skip to main content

Search for: All records

Award ID contains: 1707400

Note: When clicking on a Digital Object Identifier (DOI) number, you will be taken to an external site maintained by the publisher. Some full text articles may not yet be available without a charge during the embargo (administrative interval).
What is a DOI Number?

Some links on this page may take you to non-federal websites. Their policies may differ from this site.

  1. Free, publicly-accessible full text available October 6, 2023
  2. Free, publicly-accessible full text available August 1, 2023
  3. Free, publicly-accessible full text available July 6, 2023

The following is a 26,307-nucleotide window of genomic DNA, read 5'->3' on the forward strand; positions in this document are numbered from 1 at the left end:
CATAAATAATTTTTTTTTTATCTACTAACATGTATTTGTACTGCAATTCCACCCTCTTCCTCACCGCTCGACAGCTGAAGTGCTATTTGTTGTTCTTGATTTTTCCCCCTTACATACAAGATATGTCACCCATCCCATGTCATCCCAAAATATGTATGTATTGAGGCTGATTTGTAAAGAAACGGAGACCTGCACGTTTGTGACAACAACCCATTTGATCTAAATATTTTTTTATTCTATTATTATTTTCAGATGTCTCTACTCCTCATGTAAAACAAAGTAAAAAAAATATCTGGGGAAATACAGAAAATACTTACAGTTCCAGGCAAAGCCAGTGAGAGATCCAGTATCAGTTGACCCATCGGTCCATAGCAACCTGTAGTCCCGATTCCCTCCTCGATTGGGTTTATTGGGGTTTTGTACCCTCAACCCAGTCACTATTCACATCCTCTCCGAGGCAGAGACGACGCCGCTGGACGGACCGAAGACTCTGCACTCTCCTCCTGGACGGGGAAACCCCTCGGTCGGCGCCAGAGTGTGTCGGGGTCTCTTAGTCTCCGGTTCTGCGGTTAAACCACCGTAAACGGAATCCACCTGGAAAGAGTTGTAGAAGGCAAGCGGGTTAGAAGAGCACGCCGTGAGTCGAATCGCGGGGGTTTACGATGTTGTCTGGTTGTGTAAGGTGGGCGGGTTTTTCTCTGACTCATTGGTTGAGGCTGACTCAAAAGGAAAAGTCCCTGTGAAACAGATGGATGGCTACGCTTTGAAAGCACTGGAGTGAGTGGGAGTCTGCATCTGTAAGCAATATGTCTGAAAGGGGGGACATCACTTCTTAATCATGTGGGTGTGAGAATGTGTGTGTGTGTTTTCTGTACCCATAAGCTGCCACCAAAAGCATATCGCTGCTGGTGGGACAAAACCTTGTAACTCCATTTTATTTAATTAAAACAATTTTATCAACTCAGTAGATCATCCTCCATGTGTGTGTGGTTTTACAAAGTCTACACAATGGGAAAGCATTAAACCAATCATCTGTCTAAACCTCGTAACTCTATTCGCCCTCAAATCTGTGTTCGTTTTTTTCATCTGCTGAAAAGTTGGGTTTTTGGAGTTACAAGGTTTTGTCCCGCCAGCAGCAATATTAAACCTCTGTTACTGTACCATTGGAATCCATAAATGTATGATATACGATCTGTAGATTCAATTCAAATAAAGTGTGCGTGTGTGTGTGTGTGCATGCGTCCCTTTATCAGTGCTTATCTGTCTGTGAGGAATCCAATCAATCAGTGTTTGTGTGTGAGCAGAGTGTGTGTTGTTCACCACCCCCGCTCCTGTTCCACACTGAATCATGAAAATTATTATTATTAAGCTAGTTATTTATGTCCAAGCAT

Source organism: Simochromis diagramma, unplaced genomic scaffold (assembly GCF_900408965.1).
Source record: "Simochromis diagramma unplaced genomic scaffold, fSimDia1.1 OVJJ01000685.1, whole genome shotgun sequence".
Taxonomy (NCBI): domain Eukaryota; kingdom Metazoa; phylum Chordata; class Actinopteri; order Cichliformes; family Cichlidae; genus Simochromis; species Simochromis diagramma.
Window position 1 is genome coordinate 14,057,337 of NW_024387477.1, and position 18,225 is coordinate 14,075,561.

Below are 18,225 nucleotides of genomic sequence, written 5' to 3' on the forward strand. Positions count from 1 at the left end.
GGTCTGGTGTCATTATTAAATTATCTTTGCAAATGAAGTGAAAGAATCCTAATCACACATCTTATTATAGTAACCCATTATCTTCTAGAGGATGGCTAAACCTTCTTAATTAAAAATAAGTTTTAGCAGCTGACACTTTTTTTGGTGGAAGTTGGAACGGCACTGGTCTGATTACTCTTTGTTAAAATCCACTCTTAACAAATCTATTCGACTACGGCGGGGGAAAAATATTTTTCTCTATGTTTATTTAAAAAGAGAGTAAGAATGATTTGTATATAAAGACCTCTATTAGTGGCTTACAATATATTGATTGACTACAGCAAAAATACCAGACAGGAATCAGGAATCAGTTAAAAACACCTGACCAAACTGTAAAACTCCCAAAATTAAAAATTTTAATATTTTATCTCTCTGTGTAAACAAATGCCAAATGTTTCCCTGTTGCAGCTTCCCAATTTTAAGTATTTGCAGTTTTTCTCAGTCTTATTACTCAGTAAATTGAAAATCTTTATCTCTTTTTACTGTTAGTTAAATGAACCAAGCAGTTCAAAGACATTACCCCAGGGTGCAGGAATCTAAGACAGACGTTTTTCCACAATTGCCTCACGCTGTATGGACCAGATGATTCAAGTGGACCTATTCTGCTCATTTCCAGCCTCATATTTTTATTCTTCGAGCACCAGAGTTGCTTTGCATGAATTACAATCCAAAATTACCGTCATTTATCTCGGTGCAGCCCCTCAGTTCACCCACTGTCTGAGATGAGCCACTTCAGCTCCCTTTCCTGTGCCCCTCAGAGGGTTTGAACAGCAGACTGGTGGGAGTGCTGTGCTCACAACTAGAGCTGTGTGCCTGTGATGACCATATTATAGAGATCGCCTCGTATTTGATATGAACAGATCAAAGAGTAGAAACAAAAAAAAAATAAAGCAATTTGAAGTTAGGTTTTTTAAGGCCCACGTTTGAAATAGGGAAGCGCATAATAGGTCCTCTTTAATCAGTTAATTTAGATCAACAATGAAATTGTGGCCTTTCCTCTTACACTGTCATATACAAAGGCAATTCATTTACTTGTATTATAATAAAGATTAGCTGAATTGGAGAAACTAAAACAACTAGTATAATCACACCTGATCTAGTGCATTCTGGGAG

4. Understanding the learning dynamics and inductive bias of neural networks (NNs) is hindered by the opacity of the relationship between NN parameters and the function represented. Partially, this is due to symmetries inherent within the NN parameterization, allowing multiple different parameter settings to result in an identical output function, resulting in both an unclear relationship and redundant degrees of freedom. The NN parameterization is invariant under two symmetries: permutation of the neurons and a continuous family of transformations of the scale of weight and bias parameters. We propose taking a quotient with respect to the second symmetry group and reparametrizing ReLU NNs as continuous piecewise linear splines. Using this spline lens, we study learning dynamics in shallow univariate ReLU NNs, finding unexpected insights and explanations for several perplexing phenomena. We develop a surprisingly simple and transparent view of the structure of the loss surface, including its critical and fixed points, Hessian, and Hessian spectrum. We also show that standard weight initializations yield very flat initial functions, and that this flatness, together with overparametrization and the initial weight scale, is responsible for the strength and type of implicit regularization, consistent with previous work. Our implicit regularization results are complementary to recentmore »work, showing that initialization scale critically controls implicit regularization via a kernel-based argument. Overall, removing the weight scale symmetry enables us to prove these results more simply and enables us to prove new results and gain new insights while offering a far more transparent and intuitive picture. Looking forward, our quotiented spline-based approach will extend naturally to the multivariate and deep settings, and alongside the kernel-based view, we believe it will play a foundational role in efforts to understand neural networks. Videos of learning dynamics using a spline-based visualization are available at .« less